Over the last 10 years or so, the “advanced” statistics that became popular evaluated players against a position specific offensive baseline – VORP, for example. If a shortstop and a second baseman had the exact same batting line, the shortstop would rate higher by that kind of metric, due to the fact that second baseman hit better as a group than shortstops. As such, it’s become exceedingly common to see people write things like “he’s got enough offense to be valuable as a shortstop, but he doesn’t hit enough to play second or third”.
Positions are essentially just a way to arrange players in a manner that produces the most efficient defense possible. You can literally play anyone anywhere – there’s no rule preventing the Nationals from sticking Adam Dunn at shortstop, for instance. They realize, however, that they will field a better team by minimizing the amount of times that Dunn has to move laterally in order to make a play, so they hide him at first base.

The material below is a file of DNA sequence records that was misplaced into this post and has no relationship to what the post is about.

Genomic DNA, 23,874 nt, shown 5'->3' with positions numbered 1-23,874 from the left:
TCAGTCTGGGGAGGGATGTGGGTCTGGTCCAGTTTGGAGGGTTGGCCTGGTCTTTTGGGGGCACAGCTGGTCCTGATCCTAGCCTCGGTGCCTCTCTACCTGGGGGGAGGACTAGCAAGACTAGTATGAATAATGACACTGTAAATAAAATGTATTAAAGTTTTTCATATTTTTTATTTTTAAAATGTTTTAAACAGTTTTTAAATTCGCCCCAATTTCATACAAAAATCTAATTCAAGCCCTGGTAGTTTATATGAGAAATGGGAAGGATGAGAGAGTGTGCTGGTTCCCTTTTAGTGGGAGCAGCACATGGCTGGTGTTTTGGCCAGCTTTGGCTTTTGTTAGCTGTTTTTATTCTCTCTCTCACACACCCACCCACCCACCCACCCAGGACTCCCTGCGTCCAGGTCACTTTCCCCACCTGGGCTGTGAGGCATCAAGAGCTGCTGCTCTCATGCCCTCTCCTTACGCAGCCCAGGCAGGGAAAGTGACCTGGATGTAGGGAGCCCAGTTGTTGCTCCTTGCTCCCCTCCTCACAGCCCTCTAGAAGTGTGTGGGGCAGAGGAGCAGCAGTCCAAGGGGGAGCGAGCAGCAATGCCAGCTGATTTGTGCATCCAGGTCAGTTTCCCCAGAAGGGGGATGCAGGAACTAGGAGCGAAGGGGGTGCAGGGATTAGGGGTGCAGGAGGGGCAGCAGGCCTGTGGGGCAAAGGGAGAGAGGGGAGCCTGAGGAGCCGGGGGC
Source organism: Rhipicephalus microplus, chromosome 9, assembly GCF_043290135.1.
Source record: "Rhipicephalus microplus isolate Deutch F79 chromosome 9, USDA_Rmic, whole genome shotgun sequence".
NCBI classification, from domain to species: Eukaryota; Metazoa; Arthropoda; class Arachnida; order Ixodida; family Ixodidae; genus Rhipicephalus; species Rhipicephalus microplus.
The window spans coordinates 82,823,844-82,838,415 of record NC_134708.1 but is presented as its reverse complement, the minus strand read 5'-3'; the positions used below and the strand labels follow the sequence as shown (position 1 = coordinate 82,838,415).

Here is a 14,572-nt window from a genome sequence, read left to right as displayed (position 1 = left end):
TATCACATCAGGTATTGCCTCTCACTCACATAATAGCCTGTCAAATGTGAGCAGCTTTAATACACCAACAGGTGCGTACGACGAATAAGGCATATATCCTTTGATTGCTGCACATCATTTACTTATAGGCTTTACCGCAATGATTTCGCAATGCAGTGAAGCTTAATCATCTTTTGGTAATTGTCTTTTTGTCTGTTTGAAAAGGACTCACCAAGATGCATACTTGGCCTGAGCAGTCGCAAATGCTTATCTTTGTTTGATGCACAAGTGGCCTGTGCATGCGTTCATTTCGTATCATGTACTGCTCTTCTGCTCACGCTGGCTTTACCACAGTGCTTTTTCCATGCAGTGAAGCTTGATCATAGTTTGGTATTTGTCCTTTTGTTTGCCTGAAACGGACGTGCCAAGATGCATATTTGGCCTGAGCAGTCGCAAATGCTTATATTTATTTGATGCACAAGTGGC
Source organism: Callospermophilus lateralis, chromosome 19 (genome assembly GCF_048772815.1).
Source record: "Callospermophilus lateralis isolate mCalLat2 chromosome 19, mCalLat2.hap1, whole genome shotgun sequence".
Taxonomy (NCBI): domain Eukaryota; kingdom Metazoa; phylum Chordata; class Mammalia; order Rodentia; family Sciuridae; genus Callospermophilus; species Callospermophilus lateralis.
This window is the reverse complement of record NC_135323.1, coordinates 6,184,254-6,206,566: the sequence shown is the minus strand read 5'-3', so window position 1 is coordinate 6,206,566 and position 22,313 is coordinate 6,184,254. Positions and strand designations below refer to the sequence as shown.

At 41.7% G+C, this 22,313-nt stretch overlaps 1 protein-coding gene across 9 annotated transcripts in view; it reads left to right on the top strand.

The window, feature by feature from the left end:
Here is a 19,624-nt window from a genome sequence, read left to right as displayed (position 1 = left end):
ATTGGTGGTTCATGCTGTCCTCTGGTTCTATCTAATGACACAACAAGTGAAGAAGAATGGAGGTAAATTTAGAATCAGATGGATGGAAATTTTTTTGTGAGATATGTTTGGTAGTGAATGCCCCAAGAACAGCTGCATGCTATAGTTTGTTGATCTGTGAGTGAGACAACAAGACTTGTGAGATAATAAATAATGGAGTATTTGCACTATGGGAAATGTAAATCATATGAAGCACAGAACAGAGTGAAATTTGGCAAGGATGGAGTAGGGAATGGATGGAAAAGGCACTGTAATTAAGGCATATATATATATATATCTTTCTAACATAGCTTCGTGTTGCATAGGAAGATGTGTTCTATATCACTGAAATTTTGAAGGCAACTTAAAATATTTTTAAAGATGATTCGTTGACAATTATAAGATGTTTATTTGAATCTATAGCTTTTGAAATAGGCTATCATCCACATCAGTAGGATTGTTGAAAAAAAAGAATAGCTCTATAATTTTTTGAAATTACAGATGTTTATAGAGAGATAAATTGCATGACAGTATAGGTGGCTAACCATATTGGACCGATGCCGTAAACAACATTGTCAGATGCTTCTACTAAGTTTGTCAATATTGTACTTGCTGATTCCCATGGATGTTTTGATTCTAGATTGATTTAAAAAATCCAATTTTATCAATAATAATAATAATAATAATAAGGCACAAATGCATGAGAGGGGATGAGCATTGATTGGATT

I agree in heart with this post. However, I believe it misses a couple of crucial points. It does not take into account how a player can get used to his position, or how he can have a skill set that is more attuned to a position’s needs. For instance, a third baseman needs less lateral range than a second baseman, who in turn needs less back and forth range than a shortstop, and the defensive spectrum fails to recognize this. UZR is not perfect, and no measure but FieldFX ever will be. However, this is such an imperfect science, I don’t expect that we will ever be able to grasp all the nuances of defense.